Amen and amen.

    • PaulB

      Thanks for baring your soul. You just don’t know how much you ministered to me.

      • Philip

        Dear Paul,

        if I can help in any way from prayer to simply being there when it really dips, please leave a comment at my blog. It would be my delight.

        In His Grace

    • David Bonnet

      Hello Philip
      My experience can echo much of yours as I went through 15 yearss of depression after coming out of a cult and being born again along the way. If you are stll recovering, a book I wrote about 4 years ago ( Coming out of Hell: A Journey from Chaos to Redemption) might help and I would like your opinion of the book in view of your experience.

      David Bonnet

      • Philip

        Hi David,

        thanks for post – I have not read your book but I shall – I am in the UK and need to check it is available over here. 15 years is a lot of time…. Dear me, are you ok now? If you want to keep in just touch click on the blog – do you have a blog about depression?

        In His Service,

        Philip (maninacave)

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  • Steve Cornell


    Have you read “The Loss of Sadness: How Psychiatry Transformed Normal Sadness Into Depressive Disorder” by Alan V. Horwitz and Jerome C. Wakelfield? They show how standard criteria for diagnosing depressive disorder does not adequately distinguish intense normal sadness from biologically disordered depression. The chapters exploring the anatomy of normal sadness and the failure of the social sciences to distinguish it from depressive disorder should be required reading for all medical and psychiatric professionals who work with patience battling depression. I wrote a brief review at “No room for sadness (a closer look at depression)” see:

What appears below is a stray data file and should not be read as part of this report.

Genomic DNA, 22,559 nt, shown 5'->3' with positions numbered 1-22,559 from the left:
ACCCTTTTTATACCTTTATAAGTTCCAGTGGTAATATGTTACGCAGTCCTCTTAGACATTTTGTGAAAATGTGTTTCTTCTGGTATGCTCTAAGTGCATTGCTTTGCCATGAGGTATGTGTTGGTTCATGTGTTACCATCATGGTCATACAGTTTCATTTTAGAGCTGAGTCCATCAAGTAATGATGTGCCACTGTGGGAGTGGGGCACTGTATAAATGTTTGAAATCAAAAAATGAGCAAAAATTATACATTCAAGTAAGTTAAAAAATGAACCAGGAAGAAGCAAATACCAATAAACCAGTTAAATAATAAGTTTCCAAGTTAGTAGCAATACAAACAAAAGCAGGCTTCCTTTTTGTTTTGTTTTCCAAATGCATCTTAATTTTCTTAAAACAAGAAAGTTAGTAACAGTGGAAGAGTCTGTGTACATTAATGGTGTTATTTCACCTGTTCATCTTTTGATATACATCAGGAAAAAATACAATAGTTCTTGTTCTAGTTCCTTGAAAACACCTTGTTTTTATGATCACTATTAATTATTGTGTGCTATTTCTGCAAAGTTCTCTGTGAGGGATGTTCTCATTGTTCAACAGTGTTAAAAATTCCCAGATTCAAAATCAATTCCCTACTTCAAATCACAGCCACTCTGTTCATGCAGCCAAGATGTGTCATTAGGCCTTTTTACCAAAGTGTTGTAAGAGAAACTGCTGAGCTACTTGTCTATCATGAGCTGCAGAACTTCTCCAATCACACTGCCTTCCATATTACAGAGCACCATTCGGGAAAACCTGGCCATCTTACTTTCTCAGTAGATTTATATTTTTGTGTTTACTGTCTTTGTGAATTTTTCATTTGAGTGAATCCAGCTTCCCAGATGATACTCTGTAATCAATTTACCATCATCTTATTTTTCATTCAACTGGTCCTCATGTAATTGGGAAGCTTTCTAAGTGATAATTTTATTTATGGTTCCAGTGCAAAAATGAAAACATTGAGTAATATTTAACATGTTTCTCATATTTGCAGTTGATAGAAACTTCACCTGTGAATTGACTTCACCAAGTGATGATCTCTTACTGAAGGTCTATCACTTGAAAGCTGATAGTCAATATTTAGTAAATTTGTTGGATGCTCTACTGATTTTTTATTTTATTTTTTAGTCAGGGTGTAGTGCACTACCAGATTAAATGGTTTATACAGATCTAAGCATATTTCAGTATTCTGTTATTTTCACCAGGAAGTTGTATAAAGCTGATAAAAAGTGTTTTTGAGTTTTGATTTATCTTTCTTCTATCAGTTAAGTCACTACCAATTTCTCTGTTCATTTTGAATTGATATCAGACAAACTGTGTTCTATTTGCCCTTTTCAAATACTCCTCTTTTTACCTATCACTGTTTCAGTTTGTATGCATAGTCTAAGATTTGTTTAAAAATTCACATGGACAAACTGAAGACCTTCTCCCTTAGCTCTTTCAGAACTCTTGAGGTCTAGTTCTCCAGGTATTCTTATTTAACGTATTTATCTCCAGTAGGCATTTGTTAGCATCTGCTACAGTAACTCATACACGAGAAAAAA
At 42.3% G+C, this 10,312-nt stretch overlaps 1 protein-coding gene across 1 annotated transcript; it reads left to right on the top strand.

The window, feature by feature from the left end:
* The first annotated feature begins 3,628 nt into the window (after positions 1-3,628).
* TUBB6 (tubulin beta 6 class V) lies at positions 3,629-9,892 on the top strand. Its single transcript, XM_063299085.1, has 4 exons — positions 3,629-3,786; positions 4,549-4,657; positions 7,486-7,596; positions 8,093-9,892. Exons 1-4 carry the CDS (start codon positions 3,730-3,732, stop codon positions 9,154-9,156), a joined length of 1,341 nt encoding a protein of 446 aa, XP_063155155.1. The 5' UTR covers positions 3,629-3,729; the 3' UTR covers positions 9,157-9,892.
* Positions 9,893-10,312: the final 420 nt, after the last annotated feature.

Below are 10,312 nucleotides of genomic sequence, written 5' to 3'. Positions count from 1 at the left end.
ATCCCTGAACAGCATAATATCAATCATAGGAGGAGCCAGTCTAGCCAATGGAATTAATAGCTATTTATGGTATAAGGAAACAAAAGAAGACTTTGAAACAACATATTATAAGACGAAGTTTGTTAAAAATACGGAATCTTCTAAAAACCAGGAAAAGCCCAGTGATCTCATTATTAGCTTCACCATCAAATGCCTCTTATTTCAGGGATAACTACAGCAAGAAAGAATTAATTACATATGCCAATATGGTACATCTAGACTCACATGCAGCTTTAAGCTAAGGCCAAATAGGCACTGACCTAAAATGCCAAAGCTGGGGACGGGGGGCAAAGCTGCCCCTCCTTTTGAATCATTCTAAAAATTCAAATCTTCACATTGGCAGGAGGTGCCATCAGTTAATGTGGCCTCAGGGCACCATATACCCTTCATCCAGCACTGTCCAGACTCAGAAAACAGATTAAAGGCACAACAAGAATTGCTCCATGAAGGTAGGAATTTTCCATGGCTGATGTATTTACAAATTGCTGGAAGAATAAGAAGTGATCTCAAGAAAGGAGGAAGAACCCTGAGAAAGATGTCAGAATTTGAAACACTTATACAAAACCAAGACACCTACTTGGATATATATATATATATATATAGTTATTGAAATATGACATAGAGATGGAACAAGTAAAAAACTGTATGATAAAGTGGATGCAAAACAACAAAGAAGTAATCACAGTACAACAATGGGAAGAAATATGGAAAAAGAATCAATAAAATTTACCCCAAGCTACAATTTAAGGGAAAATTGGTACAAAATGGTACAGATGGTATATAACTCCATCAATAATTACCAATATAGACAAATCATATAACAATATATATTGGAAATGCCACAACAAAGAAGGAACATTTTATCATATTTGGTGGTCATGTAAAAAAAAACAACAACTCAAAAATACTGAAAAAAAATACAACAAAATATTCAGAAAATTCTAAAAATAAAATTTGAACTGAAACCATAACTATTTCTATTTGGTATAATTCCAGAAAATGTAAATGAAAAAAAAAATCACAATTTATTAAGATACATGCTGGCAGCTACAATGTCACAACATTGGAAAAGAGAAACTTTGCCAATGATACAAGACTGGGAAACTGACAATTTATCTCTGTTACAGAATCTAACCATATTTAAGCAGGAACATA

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  • Gary Shepard

    The article plus all of the comments struck me deeply. After 25 years of walking with the Lord, and after a 10 year period in pastoral ministry. I would be inclined to agree that this list may be among the most salient issues facing the minister in this modern milieu. But I think that there is one other aspect that is missing. The lack of support and conflict; I believe this must be included in this list! Recently I read that it is estimated that about 75% of all ministers live close to the poverty level. And it should be noted! There are number of factors contribute to this increasing problem!